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Searching multimedia data in particular audiovisual data is still a challenging task to fulfill. The number of digital video recordings has increased dramatically as recording technology has become more affordable and network infrastructure has become easy enough to provide download and streaming solutions. But, the accessibility and traceabil-ity of its(More)
In this paper, we present a general architecture and a new retrieval method for an educational system that is based on a knowledge base of existing recorded lectures. The extraction of metadata from the multimedia resources is one of the main parts of this paper. The recorded lectures are transcripted by an out-of-the-box speech recognition software. The(More)
This paper describes our <i>e-librarian service</i> that understands students' complete questions in natural language and retrieves very few but pertinent <i>learning objects</i>, i.e., short multimedia documents. The system is based on three key components: the formal representation of a domain ontology, a mechanism to automatically identify learning(More)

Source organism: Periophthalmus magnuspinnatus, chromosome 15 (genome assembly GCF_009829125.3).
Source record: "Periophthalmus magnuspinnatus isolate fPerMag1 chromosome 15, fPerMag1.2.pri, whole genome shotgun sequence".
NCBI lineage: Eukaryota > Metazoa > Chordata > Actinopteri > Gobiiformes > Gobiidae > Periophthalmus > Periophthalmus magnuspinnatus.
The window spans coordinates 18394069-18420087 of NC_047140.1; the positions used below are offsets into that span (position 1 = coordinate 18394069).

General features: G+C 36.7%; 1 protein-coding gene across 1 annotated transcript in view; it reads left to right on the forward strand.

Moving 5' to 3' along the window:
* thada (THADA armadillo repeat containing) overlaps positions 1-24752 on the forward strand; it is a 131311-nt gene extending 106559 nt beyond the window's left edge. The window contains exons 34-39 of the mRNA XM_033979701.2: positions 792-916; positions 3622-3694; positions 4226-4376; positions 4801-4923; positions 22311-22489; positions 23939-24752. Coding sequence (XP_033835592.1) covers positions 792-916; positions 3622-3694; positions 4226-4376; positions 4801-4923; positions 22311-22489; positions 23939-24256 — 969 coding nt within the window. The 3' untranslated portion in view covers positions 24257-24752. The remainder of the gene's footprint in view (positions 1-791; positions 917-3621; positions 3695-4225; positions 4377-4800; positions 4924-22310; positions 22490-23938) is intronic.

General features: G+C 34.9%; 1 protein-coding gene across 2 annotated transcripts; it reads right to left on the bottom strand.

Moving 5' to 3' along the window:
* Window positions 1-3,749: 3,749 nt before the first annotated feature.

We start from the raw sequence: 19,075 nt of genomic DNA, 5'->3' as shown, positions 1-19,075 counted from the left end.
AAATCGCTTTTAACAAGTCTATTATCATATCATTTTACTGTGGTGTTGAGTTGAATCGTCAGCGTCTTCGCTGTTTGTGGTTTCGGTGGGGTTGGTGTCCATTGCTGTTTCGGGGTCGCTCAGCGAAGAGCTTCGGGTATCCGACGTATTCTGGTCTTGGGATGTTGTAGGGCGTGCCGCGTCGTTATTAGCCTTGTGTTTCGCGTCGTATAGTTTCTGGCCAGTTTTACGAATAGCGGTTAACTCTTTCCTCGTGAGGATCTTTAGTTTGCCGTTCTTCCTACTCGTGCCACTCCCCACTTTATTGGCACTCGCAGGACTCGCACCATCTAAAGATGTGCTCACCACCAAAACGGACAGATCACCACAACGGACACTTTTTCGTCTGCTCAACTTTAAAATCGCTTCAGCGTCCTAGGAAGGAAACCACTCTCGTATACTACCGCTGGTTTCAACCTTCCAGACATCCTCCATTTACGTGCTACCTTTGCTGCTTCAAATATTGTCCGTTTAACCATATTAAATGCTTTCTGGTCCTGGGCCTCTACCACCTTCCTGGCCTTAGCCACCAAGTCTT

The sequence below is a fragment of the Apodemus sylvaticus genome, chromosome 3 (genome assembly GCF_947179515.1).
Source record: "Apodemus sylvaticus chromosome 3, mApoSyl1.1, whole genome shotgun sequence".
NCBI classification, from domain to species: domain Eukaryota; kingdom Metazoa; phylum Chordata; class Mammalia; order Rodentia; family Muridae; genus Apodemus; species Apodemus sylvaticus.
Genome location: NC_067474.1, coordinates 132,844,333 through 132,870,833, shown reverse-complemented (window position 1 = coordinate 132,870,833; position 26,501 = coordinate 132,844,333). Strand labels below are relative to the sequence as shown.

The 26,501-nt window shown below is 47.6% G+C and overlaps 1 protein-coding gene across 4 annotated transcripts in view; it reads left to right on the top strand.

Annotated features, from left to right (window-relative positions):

The number of digital video recordings has increased dramatically. The idea of recording lectures, speeches, and other academic events is not new. But, the accessibility and traceability of its content for further use is rather limited. Searching multimedia data, in particular audiovisual data, is still a challenging task to overcome. We describe and(More)
In the past decade, we have witnessed a dramatic increase in the availability of online academic lecture videos. There are technical problems in the use of recorded lectures for learning: the problem of easy access to the multimedia lecture video content and the problem of finding the semantically appropriate information very quickly. The first step to a(More)
The number of digital lecture video recordings has increased dramatically since recording technology became easier to use. The accessibility and ability to search within this large archive are limited and difficult. Manual annotation is time-consuming and therefore useless. A promising approach is based on using the audio layer of a lecture recording to(More)